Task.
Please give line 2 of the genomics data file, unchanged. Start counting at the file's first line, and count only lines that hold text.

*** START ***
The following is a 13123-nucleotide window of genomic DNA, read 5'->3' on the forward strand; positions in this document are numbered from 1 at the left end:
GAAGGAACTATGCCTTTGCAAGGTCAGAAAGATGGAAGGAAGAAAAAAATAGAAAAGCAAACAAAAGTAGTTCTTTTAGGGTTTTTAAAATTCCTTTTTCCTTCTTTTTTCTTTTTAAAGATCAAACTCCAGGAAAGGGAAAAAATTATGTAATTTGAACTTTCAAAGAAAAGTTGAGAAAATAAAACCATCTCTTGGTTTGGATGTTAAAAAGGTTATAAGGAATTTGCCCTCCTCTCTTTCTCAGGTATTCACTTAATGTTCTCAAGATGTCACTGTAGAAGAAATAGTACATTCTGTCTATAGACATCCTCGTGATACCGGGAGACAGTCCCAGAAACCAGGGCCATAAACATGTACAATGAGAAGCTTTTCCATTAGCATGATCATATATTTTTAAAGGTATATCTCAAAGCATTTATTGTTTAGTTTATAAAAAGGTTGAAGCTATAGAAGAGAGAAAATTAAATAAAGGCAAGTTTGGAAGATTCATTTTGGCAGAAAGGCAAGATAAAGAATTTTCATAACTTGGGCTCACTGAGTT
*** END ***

GAAGGAACTATGCCTTTGCAAGGTCAGAAAGATGGAAGGAAGAAAAAAATAGAAAAGCAAACAAAAGTAGTTCTTTTAGGGTTTTTAAAATTCCTTTTTCCTTCTTTTTTCTTTTTAAAGATCAAACTCCAGGAAAGGGAAAAAATTATGTAATTTGAACTTTCAAAGAAAAGTTGAGAAAATAAAACCATCTCTTGGTTTGGATGTTAAAAAGGTTATAAGGAATTTGCCCTCCTCTCTTTCTCAGGTATTCACTTAATGTTCTCAAGATGTCACTGTAGAAGAAATAGTACATTCTGTCTATAGACATCCTCGTGATACCGGGAGACAGTCCCAGAAACCAGGGCCATAAACATGTACAATGAGAAGCTTTTCCATTAGCATGATCATATATTTTTAAAGGTATATCTCAAAGCATTTATTGTTTAGTTTATAAAAAGGTTGAAGCTATAGAAGAGAGAAAATTAAATAAAGGCAAGTTTGGAAGATTCATTTTGGCAGAAAGGCAAGATAAAGAATTTTCATAACTTGGGCTCACTGAGTT